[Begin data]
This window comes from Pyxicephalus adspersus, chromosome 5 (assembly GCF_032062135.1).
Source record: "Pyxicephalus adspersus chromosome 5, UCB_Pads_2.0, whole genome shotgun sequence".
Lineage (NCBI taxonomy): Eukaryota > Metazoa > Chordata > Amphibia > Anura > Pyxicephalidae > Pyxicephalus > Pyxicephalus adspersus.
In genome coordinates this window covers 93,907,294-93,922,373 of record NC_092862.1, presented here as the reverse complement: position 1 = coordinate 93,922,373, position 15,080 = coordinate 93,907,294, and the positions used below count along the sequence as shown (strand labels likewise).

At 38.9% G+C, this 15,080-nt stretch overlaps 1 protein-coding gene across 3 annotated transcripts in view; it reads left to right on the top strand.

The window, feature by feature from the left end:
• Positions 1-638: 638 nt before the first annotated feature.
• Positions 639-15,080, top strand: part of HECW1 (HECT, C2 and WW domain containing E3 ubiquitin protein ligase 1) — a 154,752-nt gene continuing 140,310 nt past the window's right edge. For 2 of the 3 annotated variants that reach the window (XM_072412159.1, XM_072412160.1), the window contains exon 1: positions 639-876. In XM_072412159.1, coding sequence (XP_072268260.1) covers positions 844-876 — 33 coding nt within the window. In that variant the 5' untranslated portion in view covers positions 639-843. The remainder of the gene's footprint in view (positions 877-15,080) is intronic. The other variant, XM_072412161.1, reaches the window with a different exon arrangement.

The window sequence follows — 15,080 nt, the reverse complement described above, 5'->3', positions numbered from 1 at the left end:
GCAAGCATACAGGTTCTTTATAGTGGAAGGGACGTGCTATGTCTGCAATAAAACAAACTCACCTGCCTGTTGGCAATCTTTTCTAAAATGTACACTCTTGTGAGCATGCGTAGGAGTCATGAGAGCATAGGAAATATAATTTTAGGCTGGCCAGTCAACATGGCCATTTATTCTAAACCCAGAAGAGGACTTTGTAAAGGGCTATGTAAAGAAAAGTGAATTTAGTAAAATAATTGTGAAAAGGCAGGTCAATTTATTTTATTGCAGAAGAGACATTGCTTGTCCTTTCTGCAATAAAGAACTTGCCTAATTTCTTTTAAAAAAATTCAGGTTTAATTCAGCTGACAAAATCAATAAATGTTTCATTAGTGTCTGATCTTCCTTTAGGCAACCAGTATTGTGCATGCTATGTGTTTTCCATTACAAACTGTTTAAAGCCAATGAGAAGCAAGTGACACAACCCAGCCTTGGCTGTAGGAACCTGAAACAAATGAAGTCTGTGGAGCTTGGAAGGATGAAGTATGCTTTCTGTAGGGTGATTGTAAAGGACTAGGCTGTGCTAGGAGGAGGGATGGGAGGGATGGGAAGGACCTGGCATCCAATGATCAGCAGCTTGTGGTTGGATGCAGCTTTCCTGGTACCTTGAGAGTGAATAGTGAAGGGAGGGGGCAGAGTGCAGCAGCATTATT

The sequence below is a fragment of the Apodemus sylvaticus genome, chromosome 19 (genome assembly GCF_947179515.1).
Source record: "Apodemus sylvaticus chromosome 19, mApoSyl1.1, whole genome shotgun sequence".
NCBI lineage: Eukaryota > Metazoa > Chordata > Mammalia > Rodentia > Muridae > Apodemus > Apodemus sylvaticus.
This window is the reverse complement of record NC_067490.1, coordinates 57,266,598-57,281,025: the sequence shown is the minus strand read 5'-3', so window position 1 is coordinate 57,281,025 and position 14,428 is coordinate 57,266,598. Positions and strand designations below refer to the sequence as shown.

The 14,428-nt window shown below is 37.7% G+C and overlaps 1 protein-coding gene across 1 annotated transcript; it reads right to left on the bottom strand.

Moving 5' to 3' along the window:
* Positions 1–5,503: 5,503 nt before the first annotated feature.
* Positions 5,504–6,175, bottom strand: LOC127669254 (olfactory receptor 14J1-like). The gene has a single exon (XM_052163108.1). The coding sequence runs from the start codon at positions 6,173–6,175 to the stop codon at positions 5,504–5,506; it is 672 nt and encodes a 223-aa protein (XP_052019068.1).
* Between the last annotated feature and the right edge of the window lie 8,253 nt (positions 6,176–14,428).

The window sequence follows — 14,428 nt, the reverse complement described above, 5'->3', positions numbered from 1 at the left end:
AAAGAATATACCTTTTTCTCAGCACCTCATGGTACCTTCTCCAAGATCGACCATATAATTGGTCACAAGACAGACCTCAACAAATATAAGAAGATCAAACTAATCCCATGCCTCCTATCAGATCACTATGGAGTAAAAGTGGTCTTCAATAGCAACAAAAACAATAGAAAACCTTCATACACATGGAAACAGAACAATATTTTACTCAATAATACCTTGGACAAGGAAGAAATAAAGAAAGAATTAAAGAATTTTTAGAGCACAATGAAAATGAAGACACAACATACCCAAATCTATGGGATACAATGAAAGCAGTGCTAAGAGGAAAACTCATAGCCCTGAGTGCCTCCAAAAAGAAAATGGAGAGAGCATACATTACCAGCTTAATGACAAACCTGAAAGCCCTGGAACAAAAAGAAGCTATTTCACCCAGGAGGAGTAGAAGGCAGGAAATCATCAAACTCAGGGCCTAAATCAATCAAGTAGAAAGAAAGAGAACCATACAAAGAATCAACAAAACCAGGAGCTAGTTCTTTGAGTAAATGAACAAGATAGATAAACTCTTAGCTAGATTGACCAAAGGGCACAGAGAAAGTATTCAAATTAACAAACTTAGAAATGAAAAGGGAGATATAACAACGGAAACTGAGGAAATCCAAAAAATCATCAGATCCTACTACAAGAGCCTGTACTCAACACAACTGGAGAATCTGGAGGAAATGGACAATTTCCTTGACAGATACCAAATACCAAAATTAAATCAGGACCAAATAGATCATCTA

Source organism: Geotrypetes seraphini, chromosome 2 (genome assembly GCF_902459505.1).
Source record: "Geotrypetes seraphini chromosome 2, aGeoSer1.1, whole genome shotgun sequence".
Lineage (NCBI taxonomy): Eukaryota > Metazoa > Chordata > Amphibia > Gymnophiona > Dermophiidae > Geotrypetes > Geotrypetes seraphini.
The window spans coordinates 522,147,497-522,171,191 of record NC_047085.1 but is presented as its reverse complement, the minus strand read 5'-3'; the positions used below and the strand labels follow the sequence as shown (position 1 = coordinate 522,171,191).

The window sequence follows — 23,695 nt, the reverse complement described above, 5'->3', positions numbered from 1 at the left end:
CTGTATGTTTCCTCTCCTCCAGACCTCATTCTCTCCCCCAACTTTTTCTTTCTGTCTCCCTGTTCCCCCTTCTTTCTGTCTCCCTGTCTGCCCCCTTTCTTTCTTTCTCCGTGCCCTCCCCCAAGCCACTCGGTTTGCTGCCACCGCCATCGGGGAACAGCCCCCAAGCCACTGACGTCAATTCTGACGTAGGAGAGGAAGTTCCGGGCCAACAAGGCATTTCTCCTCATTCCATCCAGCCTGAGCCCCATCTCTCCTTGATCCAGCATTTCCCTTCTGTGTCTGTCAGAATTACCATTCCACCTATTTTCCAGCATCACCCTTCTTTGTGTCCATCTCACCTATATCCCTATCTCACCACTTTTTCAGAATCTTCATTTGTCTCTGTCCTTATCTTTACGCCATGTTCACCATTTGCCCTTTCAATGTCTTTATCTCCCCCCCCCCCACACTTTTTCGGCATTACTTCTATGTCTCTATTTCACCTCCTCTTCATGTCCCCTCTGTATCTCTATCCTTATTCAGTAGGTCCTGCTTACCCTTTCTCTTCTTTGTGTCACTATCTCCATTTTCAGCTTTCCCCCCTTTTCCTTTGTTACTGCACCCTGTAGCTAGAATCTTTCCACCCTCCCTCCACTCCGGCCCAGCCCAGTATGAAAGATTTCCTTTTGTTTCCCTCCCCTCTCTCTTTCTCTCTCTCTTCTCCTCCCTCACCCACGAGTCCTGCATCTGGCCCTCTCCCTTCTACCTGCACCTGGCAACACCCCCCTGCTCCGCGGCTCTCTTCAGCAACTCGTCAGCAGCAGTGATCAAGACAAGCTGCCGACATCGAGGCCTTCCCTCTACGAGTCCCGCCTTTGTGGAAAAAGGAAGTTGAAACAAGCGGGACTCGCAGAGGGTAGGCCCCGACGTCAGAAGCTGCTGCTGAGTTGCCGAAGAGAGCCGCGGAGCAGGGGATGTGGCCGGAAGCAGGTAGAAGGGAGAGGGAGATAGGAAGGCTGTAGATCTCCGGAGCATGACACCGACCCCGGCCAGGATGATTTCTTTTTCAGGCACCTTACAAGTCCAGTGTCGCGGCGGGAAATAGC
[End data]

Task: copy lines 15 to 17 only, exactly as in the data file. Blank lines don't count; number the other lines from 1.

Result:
The 14,428-nt window shown below is 37.7% G+C and overlaps 1 protein-coding gene across 1 annotated transcript; it reads right to left on the bottom strand.

Moving 5' to 3' along the window:
* Positions 1–5,503: 5,503 nt before the first annotated feature.